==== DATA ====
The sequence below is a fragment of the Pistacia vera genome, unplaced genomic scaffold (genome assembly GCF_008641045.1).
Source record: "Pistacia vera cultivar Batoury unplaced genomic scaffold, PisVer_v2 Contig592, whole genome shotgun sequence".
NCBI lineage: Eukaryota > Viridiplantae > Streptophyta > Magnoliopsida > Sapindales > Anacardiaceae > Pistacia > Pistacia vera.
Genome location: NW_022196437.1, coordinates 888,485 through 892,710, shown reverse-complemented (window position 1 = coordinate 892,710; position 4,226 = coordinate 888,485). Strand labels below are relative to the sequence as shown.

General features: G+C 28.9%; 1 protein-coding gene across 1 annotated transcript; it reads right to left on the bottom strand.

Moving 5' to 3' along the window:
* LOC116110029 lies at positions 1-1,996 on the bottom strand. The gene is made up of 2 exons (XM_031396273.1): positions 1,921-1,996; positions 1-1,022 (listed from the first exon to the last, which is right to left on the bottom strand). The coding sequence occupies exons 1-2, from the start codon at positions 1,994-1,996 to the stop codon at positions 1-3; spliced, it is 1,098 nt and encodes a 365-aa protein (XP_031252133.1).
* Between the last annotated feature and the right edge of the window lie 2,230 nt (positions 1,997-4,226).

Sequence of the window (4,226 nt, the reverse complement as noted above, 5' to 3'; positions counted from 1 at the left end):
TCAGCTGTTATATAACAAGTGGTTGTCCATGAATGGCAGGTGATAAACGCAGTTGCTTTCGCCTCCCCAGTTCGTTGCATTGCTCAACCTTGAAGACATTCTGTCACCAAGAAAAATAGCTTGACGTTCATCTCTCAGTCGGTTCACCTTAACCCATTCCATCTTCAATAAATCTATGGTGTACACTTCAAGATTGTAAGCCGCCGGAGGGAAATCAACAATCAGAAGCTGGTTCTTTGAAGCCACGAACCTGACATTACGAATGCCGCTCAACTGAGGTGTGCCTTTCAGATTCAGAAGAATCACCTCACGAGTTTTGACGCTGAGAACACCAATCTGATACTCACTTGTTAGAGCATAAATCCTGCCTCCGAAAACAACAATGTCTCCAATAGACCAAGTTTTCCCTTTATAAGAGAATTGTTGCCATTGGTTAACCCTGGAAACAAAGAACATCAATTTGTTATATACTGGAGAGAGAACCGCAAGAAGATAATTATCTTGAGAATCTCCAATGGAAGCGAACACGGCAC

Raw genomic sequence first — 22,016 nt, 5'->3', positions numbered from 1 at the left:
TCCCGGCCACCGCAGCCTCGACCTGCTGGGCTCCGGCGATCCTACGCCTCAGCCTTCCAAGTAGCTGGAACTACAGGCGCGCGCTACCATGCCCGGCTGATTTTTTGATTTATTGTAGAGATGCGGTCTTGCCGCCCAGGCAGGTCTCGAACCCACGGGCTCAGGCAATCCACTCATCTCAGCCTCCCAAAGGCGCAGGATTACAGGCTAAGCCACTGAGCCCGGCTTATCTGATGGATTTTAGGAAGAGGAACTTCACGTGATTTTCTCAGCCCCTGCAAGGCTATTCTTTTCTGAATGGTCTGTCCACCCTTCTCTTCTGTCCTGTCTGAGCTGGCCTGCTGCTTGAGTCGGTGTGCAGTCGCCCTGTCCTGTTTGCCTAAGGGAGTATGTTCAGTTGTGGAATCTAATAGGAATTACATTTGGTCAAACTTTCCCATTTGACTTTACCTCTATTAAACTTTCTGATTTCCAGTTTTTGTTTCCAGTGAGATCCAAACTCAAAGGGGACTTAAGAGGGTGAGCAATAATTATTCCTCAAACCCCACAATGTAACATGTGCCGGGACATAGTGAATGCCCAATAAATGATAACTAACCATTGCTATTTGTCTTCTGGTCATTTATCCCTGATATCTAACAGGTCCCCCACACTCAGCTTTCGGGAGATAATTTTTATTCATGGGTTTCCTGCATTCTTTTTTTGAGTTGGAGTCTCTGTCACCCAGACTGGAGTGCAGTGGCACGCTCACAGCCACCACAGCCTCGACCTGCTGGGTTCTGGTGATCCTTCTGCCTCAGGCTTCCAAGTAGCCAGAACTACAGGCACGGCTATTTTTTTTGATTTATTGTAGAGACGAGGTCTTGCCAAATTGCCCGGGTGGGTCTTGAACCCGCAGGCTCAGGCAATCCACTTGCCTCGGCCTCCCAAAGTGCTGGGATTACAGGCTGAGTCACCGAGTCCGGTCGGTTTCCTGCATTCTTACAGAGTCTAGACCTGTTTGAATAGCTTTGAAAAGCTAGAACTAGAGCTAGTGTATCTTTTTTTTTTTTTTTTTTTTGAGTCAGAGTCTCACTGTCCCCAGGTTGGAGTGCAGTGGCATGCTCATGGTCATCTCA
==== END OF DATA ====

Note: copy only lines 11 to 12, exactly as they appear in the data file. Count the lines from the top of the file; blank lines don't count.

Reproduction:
Raw genomic sequence first — 22,016 nt, 5'->3', positions numbered from 1 at the left:
TCCCGGCCACCGCAGCCTCGACCTGCTGGGCTCCGGCGATCCTACGCCTCAGCCTTCCAAGTAGCTGGAACTACAGGCGCGCGCTACCATGCCCGGCTGATTTTTTGATTTATTGTAGAGATGCGGTCTTGCCGCCCAGGCAGGTCTCGAACCCACGGGCTCAGGCAATCCACTCATCTCAGCCTCCCAAAGGCGCAGGATTACAGGCTAAGCCACTGAGCCCGGCTTATCTGATGGATTTTAGGAAGAGGAACTTCACGTGATTTTCTCAGCCCCTGCAAGGCTATTCTTTTCTGAATGGTCTGTCCACCCTTCTCTTCTGTCCTGTCTGAGCTGGCCTGCTGCTTGAGTCGGTGTGCAGTCGCCCTGTCCTGTTTGCCTAAGGGAGTATGTTCAGTTGTGGAATCTAATAGGAATTACATTTGGTCAAACTTTCCCATTTGACTTTACCTCTATTAAACTTTCTGATTTCCAGTTTTTGTTTCCAGTGAGATCCAAACTCAAAGGGGACTTAAGAGGGTGAGCAATAATTATTCCTCAAACCCCACAATGTAACATGTGCCGGGACATAGTGAATGCCCAATAAATGATAACTAACCATTGCTATTTGTCTTCTGGTCATTTATCCCTGATATCTAACAGGTCCCCCACACTCAGCTTTCGGGAGATAATTTTTATTCATGGGTTTCCTGCATTCTTTTTTTGAGTTGGAGTCTCTGTCACCCAGACTGGAGTGCAGTGGCACGCTCACAGCCACCACAGCCTCGACCTGCTGGGTTCTGGTGATCCTTCTGCCTCAGGCTTCCAAGTAGCCAGAACTACAGGCACGGCTATTTTTTTTGATTTATTGTAGAGACGAGGTCTTGCCAAATTGCCCGGGTGGGTCTTGAACCCGCAGGCTCAGGCAATCCACTTGCCTCGGCCTCCCAAAGTGCTGGGATTACAGGCTGAGTCACCGAGTCCGGTCGGTTTCCTGCATTCTTACAGAGTCTAGACCTGTTTGAATAGCTTTGAAAAGCTAGAACTAGAGCTAGTGTATCTTTTTTTTTTTTTTTTTTTTGAGTCAGAGTCTCACTGTCCCCAGGTTGGAGTGCAGTGGCATGCTCATGGTCATCTCA